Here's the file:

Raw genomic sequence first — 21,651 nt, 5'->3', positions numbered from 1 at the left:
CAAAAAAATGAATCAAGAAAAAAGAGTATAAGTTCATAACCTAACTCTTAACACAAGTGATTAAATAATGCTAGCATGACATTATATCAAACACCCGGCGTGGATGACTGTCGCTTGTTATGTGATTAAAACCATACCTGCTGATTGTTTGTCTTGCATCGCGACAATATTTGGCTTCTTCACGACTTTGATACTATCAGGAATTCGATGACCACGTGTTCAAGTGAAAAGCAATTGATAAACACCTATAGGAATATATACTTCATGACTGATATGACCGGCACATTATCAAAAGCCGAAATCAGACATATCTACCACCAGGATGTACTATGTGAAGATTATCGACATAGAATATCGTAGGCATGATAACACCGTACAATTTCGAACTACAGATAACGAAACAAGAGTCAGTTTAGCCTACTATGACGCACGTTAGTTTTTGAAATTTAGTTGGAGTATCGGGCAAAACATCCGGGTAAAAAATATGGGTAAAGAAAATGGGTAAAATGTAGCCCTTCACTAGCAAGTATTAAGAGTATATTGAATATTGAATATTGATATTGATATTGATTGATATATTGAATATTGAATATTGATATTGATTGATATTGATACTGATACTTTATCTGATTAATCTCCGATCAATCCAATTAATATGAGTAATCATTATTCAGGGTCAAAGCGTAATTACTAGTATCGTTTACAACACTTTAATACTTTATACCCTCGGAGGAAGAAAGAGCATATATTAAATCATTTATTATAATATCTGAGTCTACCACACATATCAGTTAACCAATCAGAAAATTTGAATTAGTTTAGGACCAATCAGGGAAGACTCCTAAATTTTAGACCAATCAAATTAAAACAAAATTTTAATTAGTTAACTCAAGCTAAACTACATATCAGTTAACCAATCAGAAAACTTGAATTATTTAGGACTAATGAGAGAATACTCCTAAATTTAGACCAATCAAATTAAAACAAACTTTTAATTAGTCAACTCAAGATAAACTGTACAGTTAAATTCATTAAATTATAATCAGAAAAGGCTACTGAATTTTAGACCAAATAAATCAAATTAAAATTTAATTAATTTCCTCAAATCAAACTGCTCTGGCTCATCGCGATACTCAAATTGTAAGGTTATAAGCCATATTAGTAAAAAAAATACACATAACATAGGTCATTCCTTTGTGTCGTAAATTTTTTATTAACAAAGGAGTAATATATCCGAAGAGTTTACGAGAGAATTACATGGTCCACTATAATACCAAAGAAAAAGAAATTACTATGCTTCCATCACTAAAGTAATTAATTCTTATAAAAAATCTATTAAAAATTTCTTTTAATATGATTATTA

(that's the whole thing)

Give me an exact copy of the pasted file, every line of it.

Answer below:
Raw genomic sequence first — 21,651 nt, 5'->3', positions numbered from 1 at the left:
CAAAAAAATGAATCAAGAAAAAAGAGTATAAGTTCATAACCTAACTCTTAACACAAGTGATTAAATAATGCTAGCATGACATTATATCAAACACCCGGCGTGGATGACTGTCGCTTGTTATGTGATTAAAACCATACCTGCTGATTGTTTGTCTTGCATCGCGACAATATTTGGCTTCTTCACGACTTTGATACTATCAGGAATTCGATGACCACGTGTTCAAGTGAAAAGCAATTGATAAACACCTATAGGAATATATACTTCATGACTGATATGACCGGCACATTATCAAAAGCCGAAATCAGACATATCTACCACCAGGATGTACTATGTGAAGATTATCGACATAGAATATCGTAGGCATGATAACACCGTACAATTTCGAACTACAGATAACGAAACAAGAGTCAGTTTAGCCTACTATGACGCACGTTAGTTTTTGAAATTTAGTTGGAGTATCGGGCAAAACATCCGGGTAAAAAATATGGGTAAAGAAAATGGGTAAAATGTAGCCCTTCACTAGCAAGTATTAAGAGTATATTGAATATTGAATATTGATATTGATATTGATTGATATATTGAATATTGAATATTGATATTGATTGATATTGATACTGATACTTTATCTGATTAATCTCCGATCAATCCAATTAATATGAGTAATCATTATTCAGGGTCAAAGCGTAATTACTAGTATCGTTTACAACACTTTAATACTTTATACCCTCGGAGGAAGAAAGAGCATATATTAAATCATTTATTATAATATCTGAGTCTACCACACATATCAGTTAACCAATCAGAAAATTTGAATTAGTTTAGGACCAATCAGGGAAGACTCCTAAATTTTAGACCAATCAAATTAAAACAAAATTTTAATTAGTTAACTCAAGCTAAACTACATATCAGTTAACCAATCAGAAAACTTGAATTATTTAGGACTAATGAGAGAATACTCCTAAATTTAGACCAATCAAATTAAAACAAACTTTTAATTAGTCAACTCAAGATAAACTGTACAGTTAAATTCATTAAATTATAATCAGAAAAGGCTACTGAATTTTAGACCAAATAAATCAAATTAAAATTTAATTAATTTCCTCAAATCAAACTGCTCTGGCTCATCGCGATACTCAAATTGTAAGGTTATAAGCCATATTAGTAAAAAAAATACACATAACATAGGTCATTCCTTTGTGTCGTAAATTTTTTATTAACAAAGGAGTAATATATCCGAAGAGTTTACGAGAGAATTACATGGTCCACTATAATACCAAAGAAAAAGAAATTACTATGCTTCCATCACTAAAGTAATTAATTCTTATAAAAAATCTATTAAAAATTTCTTTTAATATGATTATTA